Thursday was the New Writers Awards Showcase in Edinburgh. We all had a great night - here with fellow writers, Anna Stewart, Christine Laurenson and Julie Rea.


If you want to read Past Love in the Museum of Transport, you can buy it here at Tapsalteerie Press.


Wednesday, November 29, 2017

Past Love in The Museum of Transport

You heard it here first, blog pals! I have a poetry book coming out soon (January 2018), published by the lovely Tapsalteerie Press.  




I hope these are accessible poems, poems that won't scare people who don't usually 'do' poetry. Poems about the places love takes us. Poems about different kinds of love - teenage crushes, female friendship, parental devotion, past love, present love. 

Thanks go out to the wonderful Scottish Book Trust,   Creative Scotland and fellow poets for these great quotes -


Liz Lochhead says, “These poems - in the voice of a woman, a mother, a good neighbour of the here-and-now - are light-but-deep, often funny, always generous, accessible, inclusive, deeply humane, celebrating small things that can say some very big things indeed.”


“Ciara MacLaverty takes the everyday and passes it through a prism. How wonderful to see the hidden colours of the ordinary. Bright, beautiful, familiar, magical. Language that's honed, 'to the point where - almost imperceptibly - it reflects more light.” (William Letford)

“There is wisdom in her pen, aspiration in her heart, and a lightly crumbed fruit scone on her plate. Eat of the goodness in this book!”

(Stuart Murdoch, Belle & Sebastian)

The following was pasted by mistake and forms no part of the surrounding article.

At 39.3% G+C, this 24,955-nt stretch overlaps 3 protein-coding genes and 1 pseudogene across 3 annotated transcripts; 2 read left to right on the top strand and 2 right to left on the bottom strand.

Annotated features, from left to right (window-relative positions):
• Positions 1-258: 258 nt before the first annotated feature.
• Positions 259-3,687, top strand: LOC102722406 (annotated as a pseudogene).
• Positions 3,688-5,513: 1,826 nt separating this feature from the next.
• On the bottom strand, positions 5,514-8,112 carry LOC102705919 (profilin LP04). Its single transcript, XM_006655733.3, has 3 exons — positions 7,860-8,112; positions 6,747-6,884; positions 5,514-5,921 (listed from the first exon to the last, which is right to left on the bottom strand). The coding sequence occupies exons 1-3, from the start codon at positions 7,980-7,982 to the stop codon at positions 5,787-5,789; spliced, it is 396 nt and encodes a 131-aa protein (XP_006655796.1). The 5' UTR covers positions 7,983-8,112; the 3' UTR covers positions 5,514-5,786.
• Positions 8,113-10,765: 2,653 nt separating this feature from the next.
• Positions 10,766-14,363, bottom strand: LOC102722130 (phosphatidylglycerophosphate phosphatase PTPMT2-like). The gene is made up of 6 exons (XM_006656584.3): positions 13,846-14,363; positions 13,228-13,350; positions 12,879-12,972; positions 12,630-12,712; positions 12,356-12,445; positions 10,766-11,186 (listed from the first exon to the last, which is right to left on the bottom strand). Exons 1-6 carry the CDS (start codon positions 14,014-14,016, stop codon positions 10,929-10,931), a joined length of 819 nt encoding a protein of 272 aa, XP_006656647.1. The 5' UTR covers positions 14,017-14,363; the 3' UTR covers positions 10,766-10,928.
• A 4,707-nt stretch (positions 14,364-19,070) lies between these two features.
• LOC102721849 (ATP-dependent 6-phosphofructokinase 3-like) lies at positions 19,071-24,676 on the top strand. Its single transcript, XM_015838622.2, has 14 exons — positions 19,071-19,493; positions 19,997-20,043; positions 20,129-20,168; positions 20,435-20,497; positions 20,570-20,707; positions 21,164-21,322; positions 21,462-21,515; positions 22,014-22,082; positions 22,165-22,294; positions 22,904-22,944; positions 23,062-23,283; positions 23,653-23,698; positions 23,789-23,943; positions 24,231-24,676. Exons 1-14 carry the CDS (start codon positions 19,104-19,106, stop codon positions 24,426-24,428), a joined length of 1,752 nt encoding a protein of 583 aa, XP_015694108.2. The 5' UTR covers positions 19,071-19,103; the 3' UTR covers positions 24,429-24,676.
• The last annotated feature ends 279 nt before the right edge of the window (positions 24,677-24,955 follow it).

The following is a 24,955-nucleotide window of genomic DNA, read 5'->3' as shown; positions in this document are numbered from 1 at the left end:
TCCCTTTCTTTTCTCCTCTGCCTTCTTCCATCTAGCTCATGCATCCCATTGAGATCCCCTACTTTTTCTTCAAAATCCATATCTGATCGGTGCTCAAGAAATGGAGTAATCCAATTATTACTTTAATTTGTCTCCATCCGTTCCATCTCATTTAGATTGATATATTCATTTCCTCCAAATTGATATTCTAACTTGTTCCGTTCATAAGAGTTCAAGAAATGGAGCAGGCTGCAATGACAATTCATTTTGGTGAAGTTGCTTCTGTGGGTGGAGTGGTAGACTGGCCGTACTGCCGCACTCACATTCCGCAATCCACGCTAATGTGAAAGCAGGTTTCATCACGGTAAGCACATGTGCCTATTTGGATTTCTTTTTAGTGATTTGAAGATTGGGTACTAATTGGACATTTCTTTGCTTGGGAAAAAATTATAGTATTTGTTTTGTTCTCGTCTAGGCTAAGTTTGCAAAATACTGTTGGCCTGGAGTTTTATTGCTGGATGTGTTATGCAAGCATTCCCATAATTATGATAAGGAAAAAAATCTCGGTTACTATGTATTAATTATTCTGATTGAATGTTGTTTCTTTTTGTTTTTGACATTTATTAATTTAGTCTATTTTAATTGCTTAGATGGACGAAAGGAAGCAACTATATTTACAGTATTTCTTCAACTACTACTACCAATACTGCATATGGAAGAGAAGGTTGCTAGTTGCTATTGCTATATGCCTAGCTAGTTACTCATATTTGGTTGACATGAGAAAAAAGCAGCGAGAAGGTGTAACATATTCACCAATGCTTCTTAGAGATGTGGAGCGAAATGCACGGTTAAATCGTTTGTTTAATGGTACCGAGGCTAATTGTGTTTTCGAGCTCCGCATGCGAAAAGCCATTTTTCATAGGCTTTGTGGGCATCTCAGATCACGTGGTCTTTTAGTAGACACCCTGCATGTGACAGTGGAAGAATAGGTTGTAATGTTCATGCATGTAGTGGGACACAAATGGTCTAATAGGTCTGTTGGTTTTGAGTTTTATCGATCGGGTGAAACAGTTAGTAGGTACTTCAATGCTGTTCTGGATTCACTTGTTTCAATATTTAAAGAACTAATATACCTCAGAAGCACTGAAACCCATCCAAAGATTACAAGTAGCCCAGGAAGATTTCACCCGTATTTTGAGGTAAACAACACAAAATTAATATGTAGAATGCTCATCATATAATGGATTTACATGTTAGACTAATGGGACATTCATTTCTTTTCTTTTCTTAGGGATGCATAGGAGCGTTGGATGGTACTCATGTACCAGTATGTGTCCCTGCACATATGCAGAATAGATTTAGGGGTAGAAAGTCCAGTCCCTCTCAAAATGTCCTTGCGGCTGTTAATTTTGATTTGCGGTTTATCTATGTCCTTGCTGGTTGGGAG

I'll keep you posted, poets and pals. Feel the love!

Monday, October 23, 2017

What Cats Can Teach You about Parenting

Okay, the kids are back at school and I thought I'd try to write a poem about the first thing I saw.





The Visiting Cat

We don’t know who owns
the black and white cat
that comes to our back door
but my girl named her Mischief
and now it feels like she couldn't
be called anything else.

That’s the way it is with children
making their mark on the world -
there’s no going back
and life feels as irrefutable
as this damp cat, tail aloft,
bumping her head off my shins
not in or out, always close
to the open door.

She sniffs the empty air
where, minutes before, 
the kids bustled out to school,
all lunch boxes and late protests,
their faces lit with purpose.  


Monday, September 25, 2017

National Poetry Day? Oh, go on then...

It's a Scottish thing, I know - this fear of 'blowing your own trumpet.' Hence, when this poster describes me as, 'poet, Ciara MacLaverty,' I still think, who me? Surely, you mean some one else like Jackie Kay, Liz Lochhead or Wendy Cope? 

But Readers, I gotta grab the wheel and own it! Drive it like I stole it! (Sing Street, by the way).

So, I'm doing my bit for NPD and sharing some poems with a P7 class in Knightswood library. If I can get a few weans enthused, I'll be doing something right. Better than my own kids shouting 
Bo-ring! at me, which wouldn't be unheard of. Maybe Seamus Heaney's kids told him to pipe down...



'There better be banana poetry or I'm not going.'

I'll also be at Hillhead library on this Friday 28th for poetry and cake at the Macmillan charity coffee morning. Don't be shy.